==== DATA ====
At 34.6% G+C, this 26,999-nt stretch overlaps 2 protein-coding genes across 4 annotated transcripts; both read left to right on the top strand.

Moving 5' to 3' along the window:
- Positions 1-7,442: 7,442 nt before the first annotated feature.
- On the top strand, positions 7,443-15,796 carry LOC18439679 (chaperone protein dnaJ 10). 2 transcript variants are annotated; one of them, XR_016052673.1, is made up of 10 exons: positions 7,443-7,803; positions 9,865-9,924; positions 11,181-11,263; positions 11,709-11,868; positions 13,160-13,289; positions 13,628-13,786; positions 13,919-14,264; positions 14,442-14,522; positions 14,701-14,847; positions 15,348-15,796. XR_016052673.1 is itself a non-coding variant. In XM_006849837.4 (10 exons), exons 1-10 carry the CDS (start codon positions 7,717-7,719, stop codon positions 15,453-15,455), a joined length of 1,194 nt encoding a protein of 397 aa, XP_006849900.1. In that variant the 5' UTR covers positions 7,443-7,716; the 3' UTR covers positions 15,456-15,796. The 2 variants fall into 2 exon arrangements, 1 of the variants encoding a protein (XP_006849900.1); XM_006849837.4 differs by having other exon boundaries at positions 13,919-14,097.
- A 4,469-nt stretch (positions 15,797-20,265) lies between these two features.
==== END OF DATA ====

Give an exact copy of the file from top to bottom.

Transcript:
At 34.6% G+C, this 26,999-nt stretch overlaps 2 protein-coding genes across 4 annotated transcripts; both read left to right on the top strand.

Moving 5' to 3' along the window:
- Positions 1-7,442: 7,442 nt before the first annotated feature.
- On the top strand, positions 7,443-15,796 carry LOC18439679 (chaperone protein dnaJ 10). 2 transcript variants are annotated; one of them, XR_016052673.1, is made up of 10 exons: positions 7,443-7,803; positions 9,865-9,924; positions 11,181-11,263; positions 11,709-11,868; positions 13,160-13,289; positions 13,628-13,786; positions 13,919-14,264; positions 14,442-14,522; positions 14,701-14,847; positions 15,348-15,796. XR_016052673.1 is itself a non-coding variant. In XM_006849837.4 (10 exons), exons 1-10 carry the CDS (start codon positions 7,717-7,719, stop codon positions 15,453-15,455), a joined length of 1,194 nt encoding a protein of 397 aa, XP_006849900.1. In that variant the 5' UTR covers positions 7,443-7,716; the 3' UTR covers positions 15,456-15,796. The 2 variants fall into 2 exon arrangements, 1 of the variants encoding a protein (XP_006849900.1); XM_006849837.4 differs by having other exon boundaries at positions 13,919-14,097.
- A 4,469-nt stretch (positions 15,797-20,265) lies between these two features.